Participation in the program consisted of logging into the program on a weekly (or more frequent) basis and clicking through a series of 20-30 webpages that provided information on HCV, HCV antiviral treatment, and health behavior change principles. Participants completed interactive modules including quizzes, goal setting, self-monitoring, and discussion/feedback via a secure discussion board. New content was added each week. A facilitator moderated the workshop and monitored the discussion board for appropriate content.
Twenty eligible patients were recruited in 5 months. 16/20 completed the pre- assessment. 11/16 participants also completed the post- assessment. 9/16 participated in 1 or more online sessions. Of the 9 active participants, the mean # of sessions attended was 3.11.
Participants (n = 16) were 100% male, 63 years old on average, 38% non-White, 81% not employed, 63% not married, 88% attended some college, 25% were homeless in last 5 yrs. 44% lived 30 minutes or more from their local VA.
HCV Knowledge scores increased from 9.6/15 correct to 10.5. Energy scores increased from 2.7 to 2.8. Depression scores decreased from 11.2 to 10.1. Health distress scores increased from 1.5 to 1.6. SF12-Mental Component scores increased from 47.9 to 51.3. SF12-Physical Component scores decreased from 39.6 to 37.2. The only statistically significant difference was the decrease in SF12-PCS scores (p =0.036).
On the Program Satisfaction questionnaire, 8/11 or 73% "enjoyed participating" (agreed or strongly agreed), 73% felt the "level of computer skill required was OK", 6/11 or 55% felt they derived "health benefit" from the program, 55% felt a "positive connection" with other online participants, but only 3/11 or 27% felt the "got to know" other online participants.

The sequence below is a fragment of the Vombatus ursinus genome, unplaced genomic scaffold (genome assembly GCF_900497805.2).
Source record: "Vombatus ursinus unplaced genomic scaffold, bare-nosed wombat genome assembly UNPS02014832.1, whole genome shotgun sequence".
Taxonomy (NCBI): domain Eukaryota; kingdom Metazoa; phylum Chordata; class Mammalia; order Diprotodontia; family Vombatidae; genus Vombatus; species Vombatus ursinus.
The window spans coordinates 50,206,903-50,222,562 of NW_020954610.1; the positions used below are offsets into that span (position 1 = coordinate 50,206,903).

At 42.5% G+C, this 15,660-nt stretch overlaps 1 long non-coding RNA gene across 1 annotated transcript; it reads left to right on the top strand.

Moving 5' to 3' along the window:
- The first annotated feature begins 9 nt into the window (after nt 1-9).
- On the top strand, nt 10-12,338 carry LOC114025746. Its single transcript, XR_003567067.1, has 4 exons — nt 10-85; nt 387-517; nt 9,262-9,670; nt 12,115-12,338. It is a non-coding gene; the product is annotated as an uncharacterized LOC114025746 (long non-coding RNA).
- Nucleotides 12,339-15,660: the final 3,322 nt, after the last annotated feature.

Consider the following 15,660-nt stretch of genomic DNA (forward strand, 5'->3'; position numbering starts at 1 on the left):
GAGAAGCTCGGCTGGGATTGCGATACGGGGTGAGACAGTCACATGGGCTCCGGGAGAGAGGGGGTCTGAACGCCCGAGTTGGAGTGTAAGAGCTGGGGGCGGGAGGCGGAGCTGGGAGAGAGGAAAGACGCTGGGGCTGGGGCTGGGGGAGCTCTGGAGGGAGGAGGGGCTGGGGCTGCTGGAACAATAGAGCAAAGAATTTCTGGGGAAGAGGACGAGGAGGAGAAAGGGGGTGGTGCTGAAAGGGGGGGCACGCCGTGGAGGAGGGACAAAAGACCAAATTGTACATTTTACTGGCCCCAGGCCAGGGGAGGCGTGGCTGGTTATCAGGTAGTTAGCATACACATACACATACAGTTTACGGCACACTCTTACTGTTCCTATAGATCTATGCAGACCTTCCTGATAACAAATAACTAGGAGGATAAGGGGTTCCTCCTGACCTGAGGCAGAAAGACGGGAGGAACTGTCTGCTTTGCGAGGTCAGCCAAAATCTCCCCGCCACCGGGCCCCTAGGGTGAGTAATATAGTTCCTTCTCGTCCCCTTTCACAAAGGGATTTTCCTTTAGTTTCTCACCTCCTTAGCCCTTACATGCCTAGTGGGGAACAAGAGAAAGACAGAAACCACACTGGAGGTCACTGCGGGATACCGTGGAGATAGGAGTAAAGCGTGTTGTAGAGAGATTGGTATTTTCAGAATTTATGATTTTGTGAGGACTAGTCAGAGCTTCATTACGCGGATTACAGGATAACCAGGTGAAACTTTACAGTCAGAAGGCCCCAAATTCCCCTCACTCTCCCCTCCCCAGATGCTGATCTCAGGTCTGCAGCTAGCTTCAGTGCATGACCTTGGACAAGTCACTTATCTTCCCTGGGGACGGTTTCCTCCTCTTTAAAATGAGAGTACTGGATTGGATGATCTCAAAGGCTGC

Recruitment for the study was slower than expected, suggesting that interest in the program may not be widespread and may have slowed since the emergence of very effective antiviral treatments with fewer requirements.
Participants had more difficulty than expected logging onto the website and online program. Part of the barrier was the multiple steps required to log into the assessment system, complete baseline questionnaires, register for the online program, log into the program, and then complete additional consent forms. In assisting participants with the process, the project coordinator reported that many participants seemed to lack adequate computer skills. It is likely that this contributed to 31% not completing the follow-up questionnaires despite repeated requests and the opportunity to be compensated $25 for their time.
Most health outcomes improved or changed in the expected direction. It was unexpected that that physical QOL would decrease significantly. There is no reason to expect the program could decrease physical QOL, but it is possible that learning about the severity of HCV could increase attention to physical symptoms and increase concern about having HCV.
For the future, it will be important to gauge how many Veterans with HCV are interested in attending the HCV Self-management Program via in-person groups or over the Internet. Some Veterans remain interested, but new clinical trials are indicating very high cure rates among subgroups that were previously hard to treat. If this trend continues, self-management programs may be of lesser value to Veterans and the VHA system.
None at this time.
Brain and Spinal Cord Injuries and Disorders